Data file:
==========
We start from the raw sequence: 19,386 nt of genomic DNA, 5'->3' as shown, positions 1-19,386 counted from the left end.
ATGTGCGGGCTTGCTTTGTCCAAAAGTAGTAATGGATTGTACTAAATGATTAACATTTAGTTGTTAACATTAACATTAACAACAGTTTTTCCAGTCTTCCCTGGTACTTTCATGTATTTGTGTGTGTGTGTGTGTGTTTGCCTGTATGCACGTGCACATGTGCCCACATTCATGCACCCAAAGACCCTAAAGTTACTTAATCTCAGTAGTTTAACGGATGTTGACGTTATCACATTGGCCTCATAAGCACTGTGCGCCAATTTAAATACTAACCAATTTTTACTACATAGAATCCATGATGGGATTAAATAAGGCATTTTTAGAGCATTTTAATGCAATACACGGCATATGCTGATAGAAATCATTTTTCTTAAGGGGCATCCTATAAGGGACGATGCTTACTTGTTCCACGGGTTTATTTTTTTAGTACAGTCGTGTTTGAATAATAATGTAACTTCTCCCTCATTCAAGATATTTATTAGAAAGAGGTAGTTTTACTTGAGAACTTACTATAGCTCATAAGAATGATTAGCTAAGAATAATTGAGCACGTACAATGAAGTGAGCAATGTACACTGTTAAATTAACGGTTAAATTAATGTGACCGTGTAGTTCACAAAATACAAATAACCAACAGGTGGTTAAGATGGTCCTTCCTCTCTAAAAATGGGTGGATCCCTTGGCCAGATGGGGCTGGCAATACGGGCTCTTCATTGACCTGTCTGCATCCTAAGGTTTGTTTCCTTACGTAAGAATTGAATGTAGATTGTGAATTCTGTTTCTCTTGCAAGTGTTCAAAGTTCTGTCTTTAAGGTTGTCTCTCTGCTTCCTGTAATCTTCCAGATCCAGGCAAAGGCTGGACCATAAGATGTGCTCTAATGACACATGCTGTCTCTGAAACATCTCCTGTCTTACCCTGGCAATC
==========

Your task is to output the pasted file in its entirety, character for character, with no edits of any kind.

We start from the raw sequence: 19,386 nt of genomic DNA, 5'->3' as shown, positions 1-19,386 counted from the left end.
ATGTGCGGGCTTGCTTTGTCCAAAAGTAGTAATGGATTGTACTAAATGATTAACATTTAGTTGTTAACATTAACATTAACAACAGTTTTTCCAGTCTTCCCTGGTACTTTCATGTATTTGTGTGTGTGTGTGTGTGTTTGCCTGTATGCACGTGCACATGTGCCCACATTCATGCACCCAAAGACCCTAAAGTTACTTAATCTCAGTAGTTTAACGGATGTTGACGTTATCACATTGGCCTCATAAGCACTGTGCGCCAATTTAAATACTAACCAATTTTTACTACATAGAATCCATGATGGGATTAAATAAGGCATTTTTAGAGCATTTTAATGCAATACACGGCATATGCTGATAGAAATCATTTTTCTTAAGGGGCATCCTATAAGGGACGATGCTTACTTGTTCCACGGGTTTATTTTTTTAGTACAGTCGTGTTTGAATAATAATGTAACTTCTCCCTCATTCAAGATATTTATTAGAAAGAGGTAGTTTTACTTGAGAACTTACTATAGCTCATAAGAATGATTAGCTAAGAATAATTGAGCACGTACAATGAAGTGAGCAATGTACACTGTTAAATTAACGGTTAAATTAATGTGACCGTGTAGTTCACAAAATACAAATAACCAACAGGTGGTTAAGATGGTCCTTCCTCTCTAAAAATGGGTGGATCCCTTGGCCAGATGGGGCTGGCAATACGGGCTCTTCATTGACCTGTCTGCATCCTAAGGTTTGTTTCCTTACGTAAGAATTGAATGTAGATTGTGAATTCTGTTTCTCTTGCAAGTGTTCAAAGTTCTGTCTTTAAGGTTGTCTCTCTGCTTCCTGTAATCTTCCAGATCCAGGCAAAGGCTGGACCATAAGATGTGCTCTAATGACACATGCTGTCTCTGAAACATCTCCTGTCTTACCCTGGCAATC